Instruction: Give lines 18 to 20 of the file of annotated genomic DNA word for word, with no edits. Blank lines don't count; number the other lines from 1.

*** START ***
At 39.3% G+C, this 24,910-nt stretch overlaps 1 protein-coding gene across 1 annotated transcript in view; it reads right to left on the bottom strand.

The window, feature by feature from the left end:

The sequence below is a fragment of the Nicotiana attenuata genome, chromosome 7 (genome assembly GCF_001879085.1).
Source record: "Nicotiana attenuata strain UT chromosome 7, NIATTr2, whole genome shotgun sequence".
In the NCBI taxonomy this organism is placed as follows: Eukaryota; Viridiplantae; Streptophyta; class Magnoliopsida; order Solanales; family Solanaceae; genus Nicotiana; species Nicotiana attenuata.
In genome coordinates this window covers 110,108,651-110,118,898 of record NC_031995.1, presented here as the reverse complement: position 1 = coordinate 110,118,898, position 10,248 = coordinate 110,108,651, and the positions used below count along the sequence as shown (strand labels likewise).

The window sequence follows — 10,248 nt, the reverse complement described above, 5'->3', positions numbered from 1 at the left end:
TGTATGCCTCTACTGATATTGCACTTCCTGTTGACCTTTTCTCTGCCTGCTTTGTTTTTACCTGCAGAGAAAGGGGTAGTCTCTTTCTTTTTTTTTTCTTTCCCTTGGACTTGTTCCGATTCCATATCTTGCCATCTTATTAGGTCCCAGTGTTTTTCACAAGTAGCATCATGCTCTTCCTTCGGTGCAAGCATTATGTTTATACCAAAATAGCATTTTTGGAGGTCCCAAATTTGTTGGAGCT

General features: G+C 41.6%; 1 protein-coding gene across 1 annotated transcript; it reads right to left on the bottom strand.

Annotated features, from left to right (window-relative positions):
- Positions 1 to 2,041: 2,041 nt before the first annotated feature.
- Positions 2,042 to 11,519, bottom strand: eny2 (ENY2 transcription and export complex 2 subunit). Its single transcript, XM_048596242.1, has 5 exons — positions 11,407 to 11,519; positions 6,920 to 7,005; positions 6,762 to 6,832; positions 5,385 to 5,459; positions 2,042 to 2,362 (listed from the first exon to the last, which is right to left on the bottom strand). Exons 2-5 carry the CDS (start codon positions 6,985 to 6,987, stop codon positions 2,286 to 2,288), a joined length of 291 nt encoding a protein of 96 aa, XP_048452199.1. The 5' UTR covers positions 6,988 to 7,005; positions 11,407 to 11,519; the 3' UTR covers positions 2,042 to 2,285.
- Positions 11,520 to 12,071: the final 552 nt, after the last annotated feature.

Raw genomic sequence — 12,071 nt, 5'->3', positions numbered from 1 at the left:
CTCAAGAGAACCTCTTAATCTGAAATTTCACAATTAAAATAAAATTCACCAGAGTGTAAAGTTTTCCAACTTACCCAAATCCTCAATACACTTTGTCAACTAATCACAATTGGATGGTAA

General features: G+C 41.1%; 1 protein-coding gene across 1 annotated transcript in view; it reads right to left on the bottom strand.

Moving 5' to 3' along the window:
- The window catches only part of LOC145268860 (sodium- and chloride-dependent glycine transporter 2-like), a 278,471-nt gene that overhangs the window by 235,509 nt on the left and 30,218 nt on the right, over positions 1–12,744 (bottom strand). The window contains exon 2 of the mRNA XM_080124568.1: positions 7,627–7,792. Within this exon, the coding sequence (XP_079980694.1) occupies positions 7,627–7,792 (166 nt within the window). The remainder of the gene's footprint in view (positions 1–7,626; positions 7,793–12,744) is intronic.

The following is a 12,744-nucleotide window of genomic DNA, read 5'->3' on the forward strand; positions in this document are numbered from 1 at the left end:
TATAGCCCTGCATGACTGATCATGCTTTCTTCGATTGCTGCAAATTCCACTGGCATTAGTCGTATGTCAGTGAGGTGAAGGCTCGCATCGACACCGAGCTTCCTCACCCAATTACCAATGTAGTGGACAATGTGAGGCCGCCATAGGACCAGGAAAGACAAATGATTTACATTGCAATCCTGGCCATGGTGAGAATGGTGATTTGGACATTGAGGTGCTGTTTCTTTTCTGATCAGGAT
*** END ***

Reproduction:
- The window catches only part of LOC145268860 (sodium- and chloride-dependent glycine transporter 2-like), a 278,471-nt gene that overhangs the window by 235,509 nt on the left and 30,218 nt on the right, over positions 1–12,744 (bottom strand). The window contains exon 2 of the mRNA XM_080124568.1: positions 7,627–7,792. Within this exon, the coding sequence (XP_079980694.1) occupies positions 7,627–7,792 (166 nt within the window). The remainder of the gene's footprint in view (positions 1–7,626; positions 7,793–12,744) is intronic.

The following is a 12,744-nucleotide window of genomic DNA, read 5'->3' on the forward strand; positions in this document are numbered from 1 at the left end:
TATAGCCCTGCATGACTGATCATGCTTTCTTCGATTGCTGCAAATTCCACTGGCATTAGTCGTATGTCAGTGAGGTGAAGGCTCGCATCGACACCGAGCTTCCTCACCCAATTACCAATGTAGTGGACAATGTGAGGCCGCCATAGGACCAGGAAAGACAAATGATTTACATTGCAATCCTGGCCATGGTGAGAATGGTGATTTGGACATTGAGGTGCTGTTTCTTTTCTGATCAGGAT